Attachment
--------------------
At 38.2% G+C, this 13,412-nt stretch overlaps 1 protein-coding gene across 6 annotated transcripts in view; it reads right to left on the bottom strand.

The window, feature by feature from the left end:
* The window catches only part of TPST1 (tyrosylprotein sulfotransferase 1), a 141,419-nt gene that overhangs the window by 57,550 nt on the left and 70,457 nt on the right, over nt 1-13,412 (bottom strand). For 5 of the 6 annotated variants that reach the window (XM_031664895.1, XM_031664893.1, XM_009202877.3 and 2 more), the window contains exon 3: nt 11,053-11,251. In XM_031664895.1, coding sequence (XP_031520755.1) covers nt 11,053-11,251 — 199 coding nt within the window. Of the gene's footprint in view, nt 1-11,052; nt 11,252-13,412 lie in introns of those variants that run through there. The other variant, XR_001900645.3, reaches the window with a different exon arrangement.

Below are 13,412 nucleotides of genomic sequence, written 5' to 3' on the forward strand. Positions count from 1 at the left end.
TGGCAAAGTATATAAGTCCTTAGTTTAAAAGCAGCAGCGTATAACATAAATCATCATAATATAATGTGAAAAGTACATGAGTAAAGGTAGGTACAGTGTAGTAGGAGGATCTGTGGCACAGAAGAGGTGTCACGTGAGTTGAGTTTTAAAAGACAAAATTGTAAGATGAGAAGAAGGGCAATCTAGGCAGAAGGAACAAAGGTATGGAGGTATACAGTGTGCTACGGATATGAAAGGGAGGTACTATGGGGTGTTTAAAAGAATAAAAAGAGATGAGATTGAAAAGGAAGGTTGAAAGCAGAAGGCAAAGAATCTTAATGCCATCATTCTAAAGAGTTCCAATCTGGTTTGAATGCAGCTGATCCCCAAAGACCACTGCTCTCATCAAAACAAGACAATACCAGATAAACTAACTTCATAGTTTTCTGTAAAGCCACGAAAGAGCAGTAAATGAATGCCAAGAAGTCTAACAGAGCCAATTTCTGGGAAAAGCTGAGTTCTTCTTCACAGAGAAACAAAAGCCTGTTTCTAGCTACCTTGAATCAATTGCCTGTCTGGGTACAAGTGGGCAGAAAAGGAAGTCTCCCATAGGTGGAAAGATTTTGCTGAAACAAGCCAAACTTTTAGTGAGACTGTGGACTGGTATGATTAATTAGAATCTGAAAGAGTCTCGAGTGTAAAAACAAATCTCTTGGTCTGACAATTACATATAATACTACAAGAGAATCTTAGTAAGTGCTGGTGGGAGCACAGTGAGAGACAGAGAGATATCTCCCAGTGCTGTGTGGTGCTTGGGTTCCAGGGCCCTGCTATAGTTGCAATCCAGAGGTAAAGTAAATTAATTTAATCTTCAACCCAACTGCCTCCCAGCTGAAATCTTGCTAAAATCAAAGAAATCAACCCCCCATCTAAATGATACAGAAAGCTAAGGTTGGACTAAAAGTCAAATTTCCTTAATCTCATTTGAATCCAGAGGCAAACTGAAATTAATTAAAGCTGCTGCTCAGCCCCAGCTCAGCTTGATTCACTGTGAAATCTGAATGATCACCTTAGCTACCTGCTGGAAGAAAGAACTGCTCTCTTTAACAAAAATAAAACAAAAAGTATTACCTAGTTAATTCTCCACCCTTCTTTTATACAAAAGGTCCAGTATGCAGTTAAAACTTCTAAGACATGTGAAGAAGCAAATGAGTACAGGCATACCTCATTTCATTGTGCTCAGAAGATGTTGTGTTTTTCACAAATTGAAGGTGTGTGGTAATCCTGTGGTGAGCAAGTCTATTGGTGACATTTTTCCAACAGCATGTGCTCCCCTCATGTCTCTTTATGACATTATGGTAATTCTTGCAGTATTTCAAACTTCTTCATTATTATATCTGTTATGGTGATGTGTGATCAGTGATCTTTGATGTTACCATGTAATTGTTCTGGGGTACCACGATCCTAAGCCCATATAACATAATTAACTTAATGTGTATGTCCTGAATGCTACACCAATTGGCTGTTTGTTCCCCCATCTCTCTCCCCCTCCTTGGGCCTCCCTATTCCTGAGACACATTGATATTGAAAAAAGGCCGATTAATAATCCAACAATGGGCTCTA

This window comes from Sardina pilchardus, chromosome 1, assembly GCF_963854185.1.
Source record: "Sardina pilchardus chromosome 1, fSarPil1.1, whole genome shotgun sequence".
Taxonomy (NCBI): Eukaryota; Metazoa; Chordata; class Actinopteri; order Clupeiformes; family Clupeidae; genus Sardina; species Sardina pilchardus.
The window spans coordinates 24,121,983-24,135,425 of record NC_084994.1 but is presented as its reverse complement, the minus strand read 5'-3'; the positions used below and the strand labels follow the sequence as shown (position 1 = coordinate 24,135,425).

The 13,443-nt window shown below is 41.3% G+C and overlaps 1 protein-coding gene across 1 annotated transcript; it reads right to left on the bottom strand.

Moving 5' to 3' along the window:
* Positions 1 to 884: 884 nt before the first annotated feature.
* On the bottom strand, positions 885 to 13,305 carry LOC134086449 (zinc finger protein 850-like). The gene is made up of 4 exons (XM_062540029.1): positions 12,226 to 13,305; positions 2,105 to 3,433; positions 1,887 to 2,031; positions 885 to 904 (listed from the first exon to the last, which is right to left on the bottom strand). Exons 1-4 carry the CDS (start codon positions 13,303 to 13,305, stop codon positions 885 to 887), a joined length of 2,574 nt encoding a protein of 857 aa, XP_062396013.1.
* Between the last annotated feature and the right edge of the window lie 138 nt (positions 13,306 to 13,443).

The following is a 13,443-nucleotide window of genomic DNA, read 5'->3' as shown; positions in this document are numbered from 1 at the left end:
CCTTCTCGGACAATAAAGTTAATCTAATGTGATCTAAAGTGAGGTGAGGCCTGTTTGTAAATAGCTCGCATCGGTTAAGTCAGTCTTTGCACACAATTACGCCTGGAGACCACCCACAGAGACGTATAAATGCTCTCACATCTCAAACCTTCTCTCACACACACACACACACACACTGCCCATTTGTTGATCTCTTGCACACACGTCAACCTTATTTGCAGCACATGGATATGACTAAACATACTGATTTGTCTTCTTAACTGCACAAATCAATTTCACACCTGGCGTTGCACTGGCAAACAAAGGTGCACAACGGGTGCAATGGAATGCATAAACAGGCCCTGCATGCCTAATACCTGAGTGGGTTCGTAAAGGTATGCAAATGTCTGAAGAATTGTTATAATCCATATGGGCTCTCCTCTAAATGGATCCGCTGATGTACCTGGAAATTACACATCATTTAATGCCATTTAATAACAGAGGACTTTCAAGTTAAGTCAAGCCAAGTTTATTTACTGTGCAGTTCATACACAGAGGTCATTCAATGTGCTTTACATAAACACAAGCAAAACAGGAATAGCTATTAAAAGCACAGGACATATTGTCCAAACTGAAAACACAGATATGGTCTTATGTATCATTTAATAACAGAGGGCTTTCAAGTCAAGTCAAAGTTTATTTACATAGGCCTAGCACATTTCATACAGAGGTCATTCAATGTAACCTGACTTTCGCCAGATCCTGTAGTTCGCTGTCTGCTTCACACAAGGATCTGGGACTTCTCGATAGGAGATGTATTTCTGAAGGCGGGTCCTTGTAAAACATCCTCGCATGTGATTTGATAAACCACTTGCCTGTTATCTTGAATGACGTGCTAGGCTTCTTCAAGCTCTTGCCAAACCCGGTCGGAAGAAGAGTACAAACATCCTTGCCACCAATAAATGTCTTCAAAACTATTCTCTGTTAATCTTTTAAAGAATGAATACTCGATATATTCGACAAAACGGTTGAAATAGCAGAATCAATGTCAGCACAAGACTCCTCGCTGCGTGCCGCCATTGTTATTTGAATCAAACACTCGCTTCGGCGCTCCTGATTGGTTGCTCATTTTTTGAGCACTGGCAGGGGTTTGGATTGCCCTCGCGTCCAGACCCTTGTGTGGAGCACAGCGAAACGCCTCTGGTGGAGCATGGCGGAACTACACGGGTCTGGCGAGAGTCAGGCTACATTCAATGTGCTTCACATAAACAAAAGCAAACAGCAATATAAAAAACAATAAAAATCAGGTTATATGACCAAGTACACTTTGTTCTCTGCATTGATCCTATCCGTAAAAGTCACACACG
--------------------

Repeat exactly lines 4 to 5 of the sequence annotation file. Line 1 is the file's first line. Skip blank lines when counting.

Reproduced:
Below are 13,412 nucleotides of genomic sequence, written 5' to 3' on the forward strand. Positions count from 1 at the left end.
TGGCAAAGTATATAAGTCCTTAGTTTAAAAGCAGCAGCGTATAACATAAATCATCATAATATAATGTGAAAAGTACATGAGTAAAGGTAGGTACAGTGTAGTAGGAGGATCTGTGGCACAGAAGAGGTGTCACGTGAGTTGAGTTTTAAAAGACAAAATTGTAAGATGAGAAGAAGGGCAATCTAGGCAGAAGGAACAAAGGTATGGAGGTATACAGTGTGCTACGGATATGAAAGGGAGGTACTATGGGGTGTTTAAAAGAATAAAAAGAGATGAGATTGAAAAGGAAGGTTGAAAGCAGAAGGCAAAGAATCTTAATGCCATCATTCTAAAGAGTTCCAATCTGGTTTGAATGCAGCTGATCCCCAAAGACCACTGCTCTCATCAAAACAAGACAATACCAGATAAACTAACTTCATAGTTTTCTGTAAAGCCACGAAAGAGCAGTAAATGAATGCCAAGAAGTCTAACAGAGCCAATTTCTGGGAAAAGCTGAGTTCTTCTTCACAGAGAAACAAAAGCCTGTTTCTAGCTACCTTGAATCAATTGCCTGTCTGGGTACAAGTGGGCAGAAAAGGAAGTCTCCCATAGGTGGAAAGATTTTGCTGAAACAAGCCAAACTTTTAGTGAGACTGTGGACTGGTATGATTAATTAGAATCTGAAAGAGTCTCGAGTGTAAAAACAAATCTCTTGGTCTGACAATTACATATAATACTACAAGAGAATCTTAGTAAGTGCTGGTGGGAGCACAGTGAGAGACAGAGAGATATCTCCCAGTGCTGTGTGGTGCTTGGGTTCCAGGGCCCTGCTATAGTTGCAATCCAGAGGTAAAGTAAATTAATTTAATCTTCAACCCAACTGCCTCCCAGCTGAAATCTTGCTAAAATCAAAGAAATCAACCCCCCATCTAAATGATACAGAAAGCTAAGGTTGGACTAAAAGTCAAATTTCCTTAATCTCATTTGAATCCAGAGGCAAACTGAAATTAATTAAAGCTGCTGCTCAGCCCCAGCTCAGCTTGATTCACTGTGAAATCTGAATGATCACCTTAGCTACCTGCTGGAAGAAAGAACTGCTCTCTTTAACAAAAATAAAACAAAAAGTATTACCTAGTTAATTCTCCACCCTTCTTTTATACAAAAGGTCCAGTATGCAGTTAAAACTTCTAAGACATGTGAAGAAGCAAATGAGTACAGGCATACCTCATTTCATTGTGCTCAGAAGATGTTGTGTTTTTCACAAATTGAAGGTGTGTGGTAATCCTGTGGTGAGCAAGTCTATTGGTGACATTTTTCCAACAGCATGTGCTCCCCTCATGTCTCTTTATGACATTATGGTAATTCTTGCAGTATTTCAAACTTCTTCATTATTATATCTGTTATGGTGATGTGTGATCAGTGATCTTTGATGTTACCATGTAATTGTTCTGGGGTACCACGATCCTAAGCCCATATAACATAATTAACTTAATGTGTATGTCCTGAATGCTACACCAATTGGCTGTTTGTTCCCCCATCTCTCTCCCCCTCCTTGGGCCTCCCTATTCCTGAGACACATTGATATTGAAAAAAGGCCGATTAATAATCCAACAATGGGCTCTA